Akua Intaglio Ink

Giddy with joy, a shipment from Dick Blick arrived carrying a new set of Akua Intaglio inks, a Berol Prismacolor set of 36 colored pencils, some Canson Johannot paper and, somewhat more randomly, cerulean blue watercolor ink (Holbein) and white gouache paint.

Because those are just staples, n’est-ce pas?


I’m participating in a 30 day challenge that my friend Ellen Olson Brown has been kind and ambitious enough to host.  So this print is day one- a print a day.  My gelatin plate is old and grungy- I’ve been using it all Summer and it even has bits of fern stuck in it from trying to add plant matter to a card for a friend the other day.  The purple ink behaved in a surprising manner with the stencils, as if the water in the plate resisted the ink a bit.  This did not happen with the scarlet red, which I attempted to damp down with some yellow ochre.

I’ll be making a new plate shortly but as I’m helping install a multi-media exhibit tomorrow (Mutherer by Denise Dumas), I won’t get to it until Friday.  If I can squeeze it in on Thursday I could at least print on Friday with the new and larger and hopefully cleaner plate, we’ll see.


New Print and 1/2 Year Goals


Here’s another version of the deep backbend known as kapotasana, or pigeon pose.  I’ve used a broken speedball plate to create some of the details in the floor and wall, which was a satisfying way to use a broken plate.


You can see the gravestone details here.  I’m still working on drawing the hand in this position.  I’m planning to do a lot more of these in the coming year, so I’ll keep working on those hands.  I have 2 big goals for the next six months:

1.  Get a new studio or update my existing studio (which depends on several other decisions falling into place, including whether or not we move).  This includes finding a gently used etching press.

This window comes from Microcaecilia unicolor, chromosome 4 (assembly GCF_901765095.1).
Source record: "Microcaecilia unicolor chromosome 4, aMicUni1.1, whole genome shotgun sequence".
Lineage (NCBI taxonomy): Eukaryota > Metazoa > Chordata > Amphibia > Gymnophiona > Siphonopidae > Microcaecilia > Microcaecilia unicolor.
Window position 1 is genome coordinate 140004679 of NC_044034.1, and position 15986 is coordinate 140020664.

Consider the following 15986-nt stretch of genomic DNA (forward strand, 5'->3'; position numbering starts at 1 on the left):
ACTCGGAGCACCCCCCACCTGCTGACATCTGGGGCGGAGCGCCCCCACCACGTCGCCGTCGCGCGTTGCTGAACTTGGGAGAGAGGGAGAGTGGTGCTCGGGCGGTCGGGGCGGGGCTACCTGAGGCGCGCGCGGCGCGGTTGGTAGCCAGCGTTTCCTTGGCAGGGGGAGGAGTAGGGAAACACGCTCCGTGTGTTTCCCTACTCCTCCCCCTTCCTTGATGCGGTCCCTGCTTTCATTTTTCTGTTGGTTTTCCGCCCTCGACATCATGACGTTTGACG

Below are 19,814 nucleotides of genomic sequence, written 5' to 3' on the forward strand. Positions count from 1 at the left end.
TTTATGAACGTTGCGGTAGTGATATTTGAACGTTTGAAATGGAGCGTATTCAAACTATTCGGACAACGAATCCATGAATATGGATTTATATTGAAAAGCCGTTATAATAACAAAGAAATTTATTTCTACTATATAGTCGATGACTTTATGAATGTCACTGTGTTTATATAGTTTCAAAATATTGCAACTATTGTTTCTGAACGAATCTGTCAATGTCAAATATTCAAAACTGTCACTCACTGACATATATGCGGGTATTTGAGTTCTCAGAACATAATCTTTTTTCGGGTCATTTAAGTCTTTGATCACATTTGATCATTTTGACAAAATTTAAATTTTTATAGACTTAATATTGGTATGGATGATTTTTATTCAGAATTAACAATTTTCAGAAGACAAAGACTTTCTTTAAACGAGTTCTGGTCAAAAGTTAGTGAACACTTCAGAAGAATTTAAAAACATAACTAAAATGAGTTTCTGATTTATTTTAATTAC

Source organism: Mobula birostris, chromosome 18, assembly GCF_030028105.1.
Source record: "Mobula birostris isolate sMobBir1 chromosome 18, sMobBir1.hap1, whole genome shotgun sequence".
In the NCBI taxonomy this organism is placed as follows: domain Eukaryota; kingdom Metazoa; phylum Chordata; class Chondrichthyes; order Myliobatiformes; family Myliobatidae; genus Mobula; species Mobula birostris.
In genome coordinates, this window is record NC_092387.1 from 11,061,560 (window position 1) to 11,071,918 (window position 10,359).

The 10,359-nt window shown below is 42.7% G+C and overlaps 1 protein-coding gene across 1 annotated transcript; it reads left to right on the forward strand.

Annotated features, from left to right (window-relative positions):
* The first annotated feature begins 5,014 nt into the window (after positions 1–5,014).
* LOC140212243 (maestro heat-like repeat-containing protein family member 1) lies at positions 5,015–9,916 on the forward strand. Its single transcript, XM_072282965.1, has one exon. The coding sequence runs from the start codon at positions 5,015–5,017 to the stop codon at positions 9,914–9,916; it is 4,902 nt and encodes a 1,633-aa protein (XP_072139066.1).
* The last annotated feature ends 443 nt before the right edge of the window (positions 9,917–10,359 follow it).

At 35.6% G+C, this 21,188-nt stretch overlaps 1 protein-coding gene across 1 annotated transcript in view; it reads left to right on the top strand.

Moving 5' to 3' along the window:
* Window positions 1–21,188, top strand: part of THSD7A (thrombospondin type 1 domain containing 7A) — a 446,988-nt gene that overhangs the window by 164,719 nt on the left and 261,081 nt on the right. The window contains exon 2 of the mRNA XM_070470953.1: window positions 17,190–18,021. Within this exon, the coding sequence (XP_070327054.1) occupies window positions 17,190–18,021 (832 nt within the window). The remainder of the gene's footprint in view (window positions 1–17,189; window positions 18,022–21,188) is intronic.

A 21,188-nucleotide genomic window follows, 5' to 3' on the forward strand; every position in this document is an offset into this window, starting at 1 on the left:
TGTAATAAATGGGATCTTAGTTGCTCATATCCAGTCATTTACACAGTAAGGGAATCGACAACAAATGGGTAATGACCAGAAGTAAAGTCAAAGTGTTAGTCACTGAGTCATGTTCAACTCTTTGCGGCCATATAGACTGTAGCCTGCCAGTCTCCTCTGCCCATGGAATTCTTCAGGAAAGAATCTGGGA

2.  Start an artist’s group for artists who are working on exhibiting and/or selling their work.    A safe haven where we can support each other and brainstorm ideas, share skills and so forth.  So if I’m good at writing artist statements, maybe another artist is good at creating websites and we can share skills, presenting what we know to the group.  It will start with reading Jackie Battenfield’s book “The Artist’s Guide.”  I got this idea from Merill Comeau and her professional artist’s working group.  They recently presented at the Concord Art Association and you bet I was there taking notes!


Teapots and Hands


This is Ursula, in Ustrasana, the camel pose.

I’m taking some sessions with printmaker Pam Lawson.  It is a joy to have access to a press and the wisdom of an experienced printmaker to go along with it.  That night I told my husband the bad news, I’m going to need a press.  He says fine, stop fooling around and let’s fix up our house and sell it, and then I can have a press and maybe a space of my own to work.  The problem with that is that I’m up against time constraints.  When I start fixing up the interior of our house, that’s going to eat up my studio time, at least for a while.


Same pose, Peg Mulqueen this time.

There is so much potential here, I want to work with multiple plates, layering the figures in their yoga poses against Islamic tile patterns.  Meanwhile, Ellen Olson-Brown reminded me to get back to daily drawing, and I’ve been doing more or less that for a few weeks now.  Here are a few sketches.



After a few sketches the teapot wanted more attention, so I’ve been working on this one for several days:


The handle is a bugger, let me tell you.  What’s nagging me about the prints above top is the hands, I’m not drawing them terribly well and they need to be good, so once the teapot is done I’ll practice drawing the yoga poses for a bit, and try to get those hand positions down.  The two teapots here are a good illustration of a frustrating drawing phenomenon.  Quick sketches often have a life to them, a vibrancy that is hard to maintain in a longer more detailed drawing.  You can kill the darn thing so easily, and it becomes lifeless and dull.